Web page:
art ~ spirit ~ transformation
e*lix*ir

e*lix*ir   #12
Ridvan 2021
Looking Back on Books
 

TABLE OF CONTENTS


Editorial

The Intimacy of Art

The Writing Life

‘I Go to Paper’: A Conversation with Ruth Forman by Andréana Elise

Poetry

Anthony A. Lee

Translations

“If I Should Gaze Upon Your Face” by Tahirih
Chinese translation by Zijing Pan DiCenzo

Essays

In the Noble, Sacred Place: One Rainy Day in a Holy City by Sandra Lynn Hutchison

Interviews

Anne Gordon Perry on Writing for Film

Personal Reflections on Bahá’í Texts

O Nightingales of God! by James Braun

Artist Profile

Benjamin Hatcher, Dancer by Joyce Litoff

Art

Nadema Agard
Beth Yazhari

Comic

Ruhi & Riaz by Solmaz Haghighat

Voices of Iran

The Cherry Orchard by Paria Bakhshi
A Wedding in Prison by Melika Rezvani

Looking Back on Books

In the Eyes of His Beloved Servants: The Story Behind the Stories by J. Michael Kafes
How One Jewish Woman Poet Remade the Wor(l)d: Alicia Ostriker’s The Little Space: Poems Selected and New (1989-1996) by Sandra Lynn Hutchison


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In the Eyes of His Beloved Servants: The Story Behind the Stories

by J. MICHAEL KAFES

During this centenary year of ‘Abdu’l-Bahá’s passing, I found myself reminiscing about another landmark year in the life of the Bahá’í community: 1992, the holy year, during which Bahá’ís from every corner of the earth gathered in New York City — the city that ‘Abdu’l-Bahá designated as “the City of the Covenant” — to commemorate at the Second Bahá’í World Congress the hundredth anniversary of Bahá’u’lláh’s Ascension and the hundredth anniversary of the will and testament in which He appointed ‘Abdu’l-Bahá as His successor.

I registered for the World Congress in 1991. I was excited to be among the 28,000 Bahá’ís from around the world who would gather in my home city of New York. I understood that there would be lots of video footage and photographs taken, but I felt something more was needed to document this important event.

I couldn’t get out of my mind two verses from the song “Queen of Carmel” — “God will sail His Arc on thee / As mentioned in the Book of Names.” I wrote to the Bahá’í International Community, which was in charge of planning and coordinating the congress, to ask if a ‘Book of Names’ containing the signatures of all the attendees could be created. The committee wrote back that it would be too difficult logistically. I decided to give up the idea.

Later, during the congress, the Bahá’í National Center of the United States set up on its electronic bulletin board system (this was the early days of the Internet) a board where attendees could post their stories about the congress. A fresh inspiration came to me: I would bring these accounts together and make a book!

My goal became to gather and edit all the experiences, stories, and reflections I could find. I pitched the idea of the book to a number of Bahá’í publishers. None of them accepted my proposal, though an editor at George Ronald, Wendi Momen, sent me what was possibly the most beautifully crafted and uplifting rejection letter ever written. I was deeply moved by the care she took in addressing me, and that letter served as encouragement for me to keep going. The rejections were disheartening, but they made me realize that I was the one who had been the one chosen for this job. I decided to publish the book myself.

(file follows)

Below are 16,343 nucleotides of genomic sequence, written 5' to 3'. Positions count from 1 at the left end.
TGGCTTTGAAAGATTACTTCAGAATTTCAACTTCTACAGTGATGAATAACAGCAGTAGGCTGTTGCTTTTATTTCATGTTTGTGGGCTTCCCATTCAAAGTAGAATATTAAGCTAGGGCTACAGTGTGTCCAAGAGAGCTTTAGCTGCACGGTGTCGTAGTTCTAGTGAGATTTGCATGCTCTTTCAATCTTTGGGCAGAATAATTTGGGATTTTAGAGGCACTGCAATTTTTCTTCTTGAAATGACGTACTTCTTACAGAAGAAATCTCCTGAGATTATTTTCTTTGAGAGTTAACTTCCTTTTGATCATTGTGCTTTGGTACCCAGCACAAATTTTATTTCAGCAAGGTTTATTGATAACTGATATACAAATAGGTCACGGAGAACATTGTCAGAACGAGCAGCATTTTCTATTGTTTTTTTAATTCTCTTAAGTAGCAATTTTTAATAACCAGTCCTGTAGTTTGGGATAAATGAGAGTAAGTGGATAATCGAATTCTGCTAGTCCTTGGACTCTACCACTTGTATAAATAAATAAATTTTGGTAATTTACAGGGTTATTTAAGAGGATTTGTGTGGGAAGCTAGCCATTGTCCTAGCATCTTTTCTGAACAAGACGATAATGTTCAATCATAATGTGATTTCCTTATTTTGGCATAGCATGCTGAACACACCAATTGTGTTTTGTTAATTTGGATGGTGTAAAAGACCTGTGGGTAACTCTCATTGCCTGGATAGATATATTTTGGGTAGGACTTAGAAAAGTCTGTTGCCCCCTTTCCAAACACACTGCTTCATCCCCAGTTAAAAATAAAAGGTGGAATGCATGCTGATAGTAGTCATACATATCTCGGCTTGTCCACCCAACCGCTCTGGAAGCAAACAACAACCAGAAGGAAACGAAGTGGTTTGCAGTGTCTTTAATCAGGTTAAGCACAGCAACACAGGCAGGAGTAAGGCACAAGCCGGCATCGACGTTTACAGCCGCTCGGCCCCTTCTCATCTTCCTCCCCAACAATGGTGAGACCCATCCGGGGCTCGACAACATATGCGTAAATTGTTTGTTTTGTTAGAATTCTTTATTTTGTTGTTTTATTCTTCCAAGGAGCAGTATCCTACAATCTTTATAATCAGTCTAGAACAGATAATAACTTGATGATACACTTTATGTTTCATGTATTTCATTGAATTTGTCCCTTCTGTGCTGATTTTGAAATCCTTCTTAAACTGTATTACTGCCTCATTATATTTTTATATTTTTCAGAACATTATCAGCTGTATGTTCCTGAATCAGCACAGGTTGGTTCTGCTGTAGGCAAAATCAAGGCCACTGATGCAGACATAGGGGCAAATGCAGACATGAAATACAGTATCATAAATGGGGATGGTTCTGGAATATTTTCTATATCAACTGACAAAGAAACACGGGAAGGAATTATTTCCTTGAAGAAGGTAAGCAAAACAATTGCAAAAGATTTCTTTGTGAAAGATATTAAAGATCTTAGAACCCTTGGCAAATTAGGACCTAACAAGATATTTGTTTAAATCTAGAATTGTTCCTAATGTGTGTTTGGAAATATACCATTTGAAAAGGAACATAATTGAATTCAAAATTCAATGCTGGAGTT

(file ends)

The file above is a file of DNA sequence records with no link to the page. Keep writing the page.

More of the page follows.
In the classified section of the American Bahá’í and several other Bahá’í publications, I asked for stories about people’s experiences at the World Congress. I wrote to various National Spiritual Assemblies as well. Before long, I saw that I had struck a chord. My mailbox was flooded with responses! I received countless letters, some from the most surprising places. Turkmenistan? How did she find out I was doing this? Everybody who wrote to me expressed their gratitude that I had taken on this project. My call for people’s stories about the Second Bahá’í World Congress went viral before ‘going viral’ was a meme.

My next challenge was how to bring together all these submissions in a coherent and organized fashion. As the collection of reflections and vignettes grew, I was able to categorize them by theme, and these categories became the chapters of the book. “Setting, Atmosphere, Spirit” was for submissions that evoked the feeling of what attending the congress was like. “Getting There and Back” was for people’s adventures while getting to the congress or returning home. “World Congress Diaries” included personal journal-like accounts of their experiences. “Dreams and Visions” contained the experiences of those who had dreams, inspirations, or visions related to the congress.

It is difficult for me to single out any one chapter I enjoyed working on more than the others, but I felt and continue to feel that the accounts in “Behind the Scenes” were the most amazing. Not all submissions were about the congress, however. “Centenary of Bahá’u’lláh’s Ascension” covered the commemoration at the Bahá’í World Centre. “Global Reverberations” contained accounts of events that occurred during the Holy Year, such as: a personal first-hand Bahá’í perspective of the Rodney King riots in Los Angeles; the 1992 Earth Summit as reported by the Bahá’í International Community; a non-Russian working at the Russian Bahá’í Publishing and Distribution Service in Moscow; and life as the only African-American woman in Turkmenistan.

The title of the book therefore became In the Eyes of His Beloved Servants: The Second Bahá’í World Congress and Holy Year.